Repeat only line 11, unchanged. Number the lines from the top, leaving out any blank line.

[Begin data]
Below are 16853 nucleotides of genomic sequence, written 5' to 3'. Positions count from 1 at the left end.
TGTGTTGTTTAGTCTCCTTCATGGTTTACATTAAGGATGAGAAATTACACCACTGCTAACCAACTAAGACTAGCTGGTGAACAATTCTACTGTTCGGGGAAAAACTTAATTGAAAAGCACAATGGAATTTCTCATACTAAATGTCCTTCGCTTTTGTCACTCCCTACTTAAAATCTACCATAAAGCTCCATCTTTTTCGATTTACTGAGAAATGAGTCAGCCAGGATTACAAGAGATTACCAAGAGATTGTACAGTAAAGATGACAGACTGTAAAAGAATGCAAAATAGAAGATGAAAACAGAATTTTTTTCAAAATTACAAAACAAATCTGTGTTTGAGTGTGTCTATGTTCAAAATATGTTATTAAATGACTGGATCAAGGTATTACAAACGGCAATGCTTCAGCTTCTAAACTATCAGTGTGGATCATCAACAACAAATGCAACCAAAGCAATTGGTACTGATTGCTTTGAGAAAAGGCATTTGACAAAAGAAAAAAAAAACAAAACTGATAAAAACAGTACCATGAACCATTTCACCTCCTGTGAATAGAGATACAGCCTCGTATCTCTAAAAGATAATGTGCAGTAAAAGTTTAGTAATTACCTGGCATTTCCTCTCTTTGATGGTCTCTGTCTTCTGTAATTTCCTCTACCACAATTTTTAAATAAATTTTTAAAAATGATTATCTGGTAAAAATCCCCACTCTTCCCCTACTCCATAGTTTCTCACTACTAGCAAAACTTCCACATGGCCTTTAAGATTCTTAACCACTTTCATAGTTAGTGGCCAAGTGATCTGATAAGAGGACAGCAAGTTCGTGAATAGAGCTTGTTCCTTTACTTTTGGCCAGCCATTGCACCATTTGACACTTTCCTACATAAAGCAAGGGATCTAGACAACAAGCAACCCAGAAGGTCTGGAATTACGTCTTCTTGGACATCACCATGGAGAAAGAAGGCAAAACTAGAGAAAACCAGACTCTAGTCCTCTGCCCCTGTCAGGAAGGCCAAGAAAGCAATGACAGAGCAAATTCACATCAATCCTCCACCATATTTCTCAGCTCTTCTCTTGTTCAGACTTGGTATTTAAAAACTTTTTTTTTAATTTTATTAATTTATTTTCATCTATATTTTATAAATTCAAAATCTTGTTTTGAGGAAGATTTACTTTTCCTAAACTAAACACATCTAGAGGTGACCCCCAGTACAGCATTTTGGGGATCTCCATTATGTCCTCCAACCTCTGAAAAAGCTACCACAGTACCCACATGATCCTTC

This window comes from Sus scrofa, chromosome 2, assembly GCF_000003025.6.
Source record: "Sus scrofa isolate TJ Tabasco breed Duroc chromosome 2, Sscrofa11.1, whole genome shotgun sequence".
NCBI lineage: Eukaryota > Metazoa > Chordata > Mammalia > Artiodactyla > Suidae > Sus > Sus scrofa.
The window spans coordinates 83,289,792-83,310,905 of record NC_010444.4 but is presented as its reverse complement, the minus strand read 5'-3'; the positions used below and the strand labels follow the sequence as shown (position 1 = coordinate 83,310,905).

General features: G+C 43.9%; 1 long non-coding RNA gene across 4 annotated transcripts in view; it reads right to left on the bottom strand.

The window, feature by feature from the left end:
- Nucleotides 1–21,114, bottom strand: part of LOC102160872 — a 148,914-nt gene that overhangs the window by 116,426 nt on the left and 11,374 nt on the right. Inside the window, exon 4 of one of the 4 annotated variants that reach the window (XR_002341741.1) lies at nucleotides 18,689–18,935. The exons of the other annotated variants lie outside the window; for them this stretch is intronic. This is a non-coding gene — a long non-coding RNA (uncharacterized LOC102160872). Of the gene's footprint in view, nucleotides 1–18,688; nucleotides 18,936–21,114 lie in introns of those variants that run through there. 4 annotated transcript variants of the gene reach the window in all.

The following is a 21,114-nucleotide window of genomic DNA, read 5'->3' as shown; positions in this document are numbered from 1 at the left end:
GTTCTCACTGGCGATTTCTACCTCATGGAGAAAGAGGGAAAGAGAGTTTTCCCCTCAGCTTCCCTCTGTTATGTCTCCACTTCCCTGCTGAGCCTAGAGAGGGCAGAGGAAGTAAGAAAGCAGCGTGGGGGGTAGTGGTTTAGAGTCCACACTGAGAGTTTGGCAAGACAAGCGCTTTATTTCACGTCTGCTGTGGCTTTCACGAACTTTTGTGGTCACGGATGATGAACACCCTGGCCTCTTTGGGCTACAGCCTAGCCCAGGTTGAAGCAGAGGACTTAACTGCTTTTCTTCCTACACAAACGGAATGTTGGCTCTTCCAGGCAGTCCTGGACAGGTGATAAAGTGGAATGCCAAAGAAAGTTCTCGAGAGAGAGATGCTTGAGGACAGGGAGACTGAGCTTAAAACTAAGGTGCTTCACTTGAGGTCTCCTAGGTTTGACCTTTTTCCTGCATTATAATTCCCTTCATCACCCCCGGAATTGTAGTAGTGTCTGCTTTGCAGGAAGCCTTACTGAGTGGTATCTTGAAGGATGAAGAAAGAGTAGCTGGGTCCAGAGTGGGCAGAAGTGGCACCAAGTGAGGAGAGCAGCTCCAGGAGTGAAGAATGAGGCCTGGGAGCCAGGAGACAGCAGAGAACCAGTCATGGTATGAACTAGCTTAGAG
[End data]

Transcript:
GTTCTCACTGGCGATTTCTACCTCATGGAGAAAGAGGGAAAGAGAGTTTTCCCCTCAGCTTCCCTCTGTTATGTCTCCACTTCCCTGCTGAGCCTAGAGAGGGCAGAGGAAGTAAGAAAGCAGCGTGGGGGGTAGTGGTTTAGAGTCCACACTGAGAGTTTGGCAAGACAAGCGCTTTATTTCACGTCTGCTGTGGCTTTCACGAACTTTTGTGGTCACGGATGATGAACACCCTGGCCTCTTTGGGCTACAGCCTAGCCCAGGTTGAAGCAGAGGACTTAACTGCTTTTCTTCCTACACAAACGGAATGTTGGCTCTTCCAGGCAGTCCTGGACAGGTGATAAAGTGGAATGCCAAAGAAAGTTCTCGAGAGAGAGATGCTTGAGGACAGGGAGACTGAGCTTAAAACTAAGGTGCTTCACTTGAGGTCTCCTAGGTTTGACCTTTTTCCTGCATTATAATTCCCTTCATCACCCCCGGAATTGTAGTAGTGTCTGCTTTGCAGGAAGCCTTACTGAGTGGTATCTTGAAGGATGAAGAAAGAGTAGCTGGGTCCAGAGTGGGCAGAAGTGGCACCAAGTGAGGAGAGCAGCTCCAGGAGTGAAGAATGAGGCCTGGGAGCCAGGAGACAGCAGAGAACCAGTCATGGTATGAACTAGCTTAGAG